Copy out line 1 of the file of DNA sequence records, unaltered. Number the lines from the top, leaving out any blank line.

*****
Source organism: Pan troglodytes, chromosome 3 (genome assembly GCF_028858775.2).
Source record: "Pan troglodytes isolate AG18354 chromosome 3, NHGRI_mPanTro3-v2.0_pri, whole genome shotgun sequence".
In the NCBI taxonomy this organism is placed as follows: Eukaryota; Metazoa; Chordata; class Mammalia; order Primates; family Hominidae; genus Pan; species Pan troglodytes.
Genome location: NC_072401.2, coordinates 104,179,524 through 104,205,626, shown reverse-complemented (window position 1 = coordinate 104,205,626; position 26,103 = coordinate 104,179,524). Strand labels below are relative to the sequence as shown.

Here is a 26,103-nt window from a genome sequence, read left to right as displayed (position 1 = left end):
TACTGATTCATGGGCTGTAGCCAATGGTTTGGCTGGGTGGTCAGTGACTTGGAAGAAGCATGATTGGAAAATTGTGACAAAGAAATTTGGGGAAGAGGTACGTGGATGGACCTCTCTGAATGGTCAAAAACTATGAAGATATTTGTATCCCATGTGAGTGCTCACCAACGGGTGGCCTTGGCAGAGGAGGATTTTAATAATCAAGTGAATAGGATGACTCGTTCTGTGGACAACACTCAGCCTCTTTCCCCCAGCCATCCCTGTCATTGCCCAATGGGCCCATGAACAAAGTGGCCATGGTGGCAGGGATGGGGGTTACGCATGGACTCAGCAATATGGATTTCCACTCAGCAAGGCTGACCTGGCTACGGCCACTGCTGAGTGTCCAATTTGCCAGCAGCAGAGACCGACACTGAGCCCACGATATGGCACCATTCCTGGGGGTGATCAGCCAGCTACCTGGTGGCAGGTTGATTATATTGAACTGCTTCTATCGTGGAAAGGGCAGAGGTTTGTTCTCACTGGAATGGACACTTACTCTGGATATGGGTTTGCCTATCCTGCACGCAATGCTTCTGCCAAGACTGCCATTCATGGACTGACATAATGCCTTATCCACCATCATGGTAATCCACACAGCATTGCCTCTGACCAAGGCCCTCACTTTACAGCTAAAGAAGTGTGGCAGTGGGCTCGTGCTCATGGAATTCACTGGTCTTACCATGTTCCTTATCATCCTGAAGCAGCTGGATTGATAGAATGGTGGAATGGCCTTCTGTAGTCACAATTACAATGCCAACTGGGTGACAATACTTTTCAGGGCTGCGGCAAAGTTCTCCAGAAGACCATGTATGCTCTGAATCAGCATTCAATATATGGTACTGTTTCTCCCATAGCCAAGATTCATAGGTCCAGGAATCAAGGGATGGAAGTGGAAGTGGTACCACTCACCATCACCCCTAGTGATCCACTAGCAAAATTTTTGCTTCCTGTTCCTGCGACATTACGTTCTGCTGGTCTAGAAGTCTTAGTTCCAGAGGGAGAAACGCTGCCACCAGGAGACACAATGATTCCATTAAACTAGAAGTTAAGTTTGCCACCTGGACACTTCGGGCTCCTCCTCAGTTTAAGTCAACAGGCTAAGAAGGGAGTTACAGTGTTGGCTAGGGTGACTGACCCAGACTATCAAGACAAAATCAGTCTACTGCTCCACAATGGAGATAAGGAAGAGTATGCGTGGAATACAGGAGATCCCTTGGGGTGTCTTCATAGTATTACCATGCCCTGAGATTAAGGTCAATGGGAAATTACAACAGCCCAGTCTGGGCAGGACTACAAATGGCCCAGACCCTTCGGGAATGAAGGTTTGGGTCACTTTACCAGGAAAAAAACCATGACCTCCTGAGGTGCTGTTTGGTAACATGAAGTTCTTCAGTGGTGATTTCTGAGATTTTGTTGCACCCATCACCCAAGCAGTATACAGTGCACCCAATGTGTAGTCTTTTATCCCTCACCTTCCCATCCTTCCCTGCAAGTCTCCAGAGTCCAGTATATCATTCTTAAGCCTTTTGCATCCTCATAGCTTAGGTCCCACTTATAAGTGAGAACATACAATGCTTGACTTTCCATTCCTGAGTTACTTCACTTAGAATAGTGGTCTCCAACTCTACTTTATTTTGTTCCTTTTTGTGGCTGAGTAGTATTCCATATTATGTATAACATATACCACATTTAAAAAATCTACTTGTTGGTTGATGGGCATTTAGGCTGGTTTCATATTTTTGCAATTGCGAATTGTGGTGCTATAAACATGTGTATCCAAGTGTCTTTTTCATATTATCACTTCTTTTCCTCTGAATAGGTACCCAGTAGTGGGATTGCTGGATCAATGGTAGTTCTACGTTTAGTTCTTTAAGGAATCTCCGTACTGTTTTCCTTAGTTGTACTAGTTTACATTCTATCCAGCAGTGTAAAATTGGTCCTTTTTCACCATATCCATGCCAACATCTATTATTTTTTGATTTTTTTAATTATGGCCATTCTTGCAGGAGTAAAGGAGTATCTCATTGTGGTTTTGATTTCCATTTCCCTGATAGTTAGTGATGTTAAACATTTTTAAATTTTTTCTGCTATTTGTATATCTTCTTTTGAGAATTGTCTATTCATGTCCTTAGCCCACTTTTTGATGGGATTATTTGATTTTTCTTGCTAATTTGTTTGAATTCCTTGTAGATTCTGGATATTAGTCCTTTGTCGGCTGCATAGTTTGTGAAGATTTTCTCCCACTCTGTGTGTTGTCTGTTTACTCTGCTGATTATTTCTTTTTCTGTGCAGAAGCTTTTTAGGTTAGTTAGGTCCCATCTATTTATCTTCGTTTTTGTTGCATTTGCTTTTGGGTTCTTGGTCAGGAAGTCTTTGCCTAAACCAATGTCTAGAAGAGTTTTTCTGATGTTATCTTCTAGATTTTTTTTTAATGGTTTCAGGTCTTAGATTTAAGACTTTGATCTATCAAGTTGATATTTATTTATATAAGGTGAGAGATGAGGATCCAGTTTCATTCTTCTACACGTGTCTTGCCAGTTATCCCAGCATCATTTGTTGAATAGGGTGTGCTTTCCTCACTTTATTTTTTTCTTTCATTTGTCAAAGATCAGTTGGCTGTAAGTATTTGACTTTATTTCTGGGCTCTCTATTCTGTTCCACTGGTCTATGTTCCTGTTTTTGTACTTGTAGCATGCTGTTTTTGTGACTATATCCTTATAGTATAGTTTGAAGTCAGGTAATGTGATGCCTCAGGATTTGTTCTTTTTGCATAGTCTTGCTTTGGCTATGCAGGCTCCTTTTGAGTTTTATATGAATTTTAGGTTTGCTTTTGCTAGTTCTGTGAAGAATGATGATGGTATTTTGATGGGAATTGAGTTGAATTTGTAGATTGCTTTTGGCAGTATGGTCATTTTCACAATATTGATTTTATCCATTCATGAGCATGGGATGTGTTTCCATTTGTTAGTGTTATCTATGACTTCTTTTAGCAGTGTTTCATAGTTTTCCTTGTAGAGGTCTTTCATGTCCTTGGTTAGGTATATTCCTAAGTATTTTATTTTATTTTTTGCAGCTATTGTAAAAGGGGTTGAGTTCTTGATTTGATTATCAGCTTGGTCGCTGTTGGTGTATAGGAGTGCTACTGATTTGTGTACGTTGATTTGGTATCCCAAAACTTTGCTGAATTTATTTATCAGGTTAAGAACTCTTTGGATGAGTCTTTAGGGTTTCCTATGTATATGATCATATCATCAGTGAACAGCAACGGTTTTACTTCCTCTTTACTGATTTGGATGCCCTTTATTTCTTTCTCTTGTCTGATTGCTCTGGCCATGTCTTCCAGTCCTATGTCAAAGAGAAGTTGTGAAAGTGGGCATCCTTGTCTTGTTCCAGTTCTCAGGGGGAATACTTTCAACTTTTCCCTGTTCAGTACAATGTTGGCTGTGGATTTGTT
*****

Source organism: Pan troglodytes, chromosome 3 (genome assembly GCF_028858775.2).